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August 15, 2019 | by  | in Features | [ssba]

The Vines of Nostalgia

It was a Thursday evening and I was an Oriental Kingdom virgin. The warm and familiar smell of a kitchen at work hung in the air. With its relatively cheap prices, and food that never fails to taste like home, Oriental Kingdom has since become one of my favourite food spots. This particular Thursday was my first time stepping into the welcoming, homely seating area. That was when it struck.

I suddenly felt exactly like a naughty kid going to the principal’s office; I’ve been here before. It was the distinct fleeting wave of nostalgia that only two-thirds of the population will experience. As a person who hates surprises, I detest the way that déjà vu can just pull up on you out of nowhere. The term déjà vu is actually French and translates to “already seen”… you see, even the name exudes an air of smugness. In reality, déjà vu is merely nostalgia’s version of Vine. The now-archived video content app is now looked upon fondly by the Millenial and Gen Z kids who grew up with it. And just like the seven-second videos made on Vine, déjà vu is an encompassing but extremely short experience, with little to no context, that leaves you with way too many questions to answer: Have I been here before in a past life? Why now, and why here? Is déjà vu just a glitch in the simulation?

I decided to make it my mission this week to answer at least one of these questions. I thought it would be intelligent to start with, ‘What is déjà vu?’… Boy, was I underprepared for the results of my Google search. I was bombarded with everything from scientific hypotheses to detailed accounts of paranormal experiences. Science provided a various array of explanations for déjà vu. One theory is that déjà vu is a mismatch in the brain’s neural pathways. This could be a result of the brain struggling to make whole perceptions of the world around us with only limited input, the same way the brain can create detailed recollections from a familiar smell. Déjà vu might be the result of sensory information “by-passing” the brain’s short-term memory and reaching the long-term memory. This may create that fuzzy, unnerving feeling that we’ve experienced a completely new event before. Alright, now forget science for the remainder of this article, because here comes a juicy conspiracy theory about déjà vu the government probably doesn’t want you to know about.

The parallel universe theory is an idea straight out of a Jordan Peele movie, minus the sadistic murders. It’s not even a theory or a hypothesis, it’s more like someone’s attempt to explain déjà vu. The ‘theory states that déjà vu is the result of millions of parallel universes, in which millions of parallel versions of us exist (sounds a tiny bit far-fetched, if you ask me). According to this theory, all of us are inexplicably linked to the parallel version of us. So déjà vu can be explained by a parallel version of us doing the same exact thing at the same exact time as us, creating the unnerving feeling that we’ve done this before. There is only one minor problem with a parallel universe theory’s explanation of déjà vu: There is zero factual or scientific evidence for this theory, though I don’t think the people invested in this theory care about that at all. Still, it is kind of comforting to think that there might be someone in one of those millions of universes who had to live out the same cringe-worthy moments that I did.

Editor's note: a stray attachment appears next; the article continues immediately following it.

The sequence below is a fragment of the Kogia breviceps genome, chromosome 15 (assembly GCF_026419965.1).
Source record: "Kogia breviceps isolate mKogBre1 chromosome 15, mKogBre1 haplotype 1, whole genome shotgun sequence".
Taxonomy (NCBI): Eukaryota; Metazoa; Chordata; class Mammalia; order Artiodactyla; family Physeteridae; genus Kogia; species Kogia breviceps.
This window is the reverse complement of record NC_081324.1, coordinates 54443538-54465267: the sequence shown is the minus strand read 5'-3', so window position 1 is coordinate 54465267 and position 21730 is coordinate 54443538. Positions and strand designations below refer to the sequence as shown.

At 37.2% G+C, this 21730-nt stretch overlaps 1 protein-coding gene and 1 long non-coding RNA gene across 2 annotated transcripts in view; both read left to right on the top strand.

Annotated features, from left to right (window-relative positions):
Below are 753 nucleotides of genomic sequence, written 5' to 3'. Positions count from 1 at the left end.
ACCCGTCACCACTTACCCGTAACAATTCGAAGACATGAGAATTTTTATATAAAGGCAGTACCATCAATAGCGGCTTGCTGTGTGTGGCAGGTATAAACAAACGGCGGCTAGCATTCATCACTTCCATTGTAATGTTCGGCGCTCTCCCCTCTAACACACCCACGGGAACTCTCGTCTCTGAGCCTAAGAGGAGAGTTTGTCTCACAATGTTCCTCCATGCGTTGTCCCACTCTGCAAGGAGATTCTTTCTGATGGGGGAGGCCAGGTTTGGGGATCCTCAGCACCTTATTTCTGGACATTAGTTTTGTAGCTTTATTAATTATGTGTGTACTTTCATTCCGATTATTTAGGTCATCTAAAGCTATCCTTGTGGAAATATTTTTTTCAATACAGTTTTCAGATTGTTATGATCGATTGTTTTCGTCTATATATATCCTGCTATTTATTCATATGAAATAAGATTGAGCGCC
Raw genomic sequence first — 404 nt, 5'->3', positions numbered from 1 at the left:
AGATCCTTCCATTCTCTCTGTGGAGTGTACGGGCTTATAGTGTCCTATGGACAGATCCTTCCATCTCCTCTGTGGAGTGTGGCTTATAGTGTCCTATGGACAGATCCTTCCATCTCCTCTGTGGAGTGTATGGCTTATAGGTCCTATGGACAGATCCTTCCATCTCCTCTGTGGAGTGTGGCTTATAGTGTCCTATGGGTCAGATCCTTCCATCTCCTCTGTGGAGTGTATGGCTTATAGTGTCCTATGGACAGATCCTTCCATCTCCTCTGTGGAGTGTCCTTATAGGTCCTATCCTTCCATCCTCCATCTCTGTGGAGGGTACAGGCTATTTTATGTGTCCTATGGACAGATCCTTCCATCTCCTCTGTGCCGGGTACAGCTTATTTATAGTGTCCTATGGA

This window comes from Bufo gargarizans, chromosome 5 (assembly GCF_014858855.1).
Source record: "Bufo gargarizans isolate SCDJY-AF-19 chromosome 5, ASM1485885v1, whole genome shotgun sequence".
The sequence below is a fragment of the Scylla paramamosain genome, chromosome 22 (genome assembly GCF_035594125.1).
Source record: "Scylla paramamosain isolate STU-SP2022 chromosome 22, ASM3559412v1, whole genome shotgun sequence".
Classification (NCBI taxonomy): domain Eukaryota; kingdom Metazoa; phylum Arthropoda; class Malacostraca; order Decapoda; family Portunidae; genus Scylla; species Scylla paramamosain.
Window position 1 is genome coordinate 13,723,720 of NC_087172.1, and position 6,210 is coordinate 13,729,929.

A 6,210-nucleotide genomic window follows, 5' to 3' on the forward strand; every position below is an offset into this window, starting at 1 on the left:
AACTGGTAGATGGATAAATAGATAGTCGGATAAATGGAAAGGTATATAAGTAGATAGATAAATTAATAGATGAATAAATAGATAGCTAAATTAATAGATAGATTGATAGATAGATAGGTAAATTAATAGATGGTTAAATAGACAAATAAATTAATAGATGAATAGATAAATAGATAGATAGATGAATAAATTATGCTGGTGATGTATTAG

Once again, I am sat outside Oriental Kingdom. My head is spinning from a week reading a fuckload of scientific theories; my only solace being found down the rabbit-hole of internet conspiracies dedicated to psychology. What conclusion did I come to after the rigmarole of trying to find answers to the question; ‘What is déjà vu?’ I really only came to one conclusion: No one fucking knows.

As much as the megalomaniac in me hates to admit it, we will probably never have an answer about any of the questions that déjà vu produces. Maybe it’s supercilious of us to want (or even need) an answer to the mystery of déjà vu. After all, the percentage of people who experience déjà vu is equal to the percentage of American Millennials who believe the earth is round. We should just be grateful that we are blessed with this rollercoaster ride of nostalgia.

Just like shooting your shot at someone you think is out of your league, it’s probably best to not overthink it. Deja vu is probably just a glitch in the simulation anyway.


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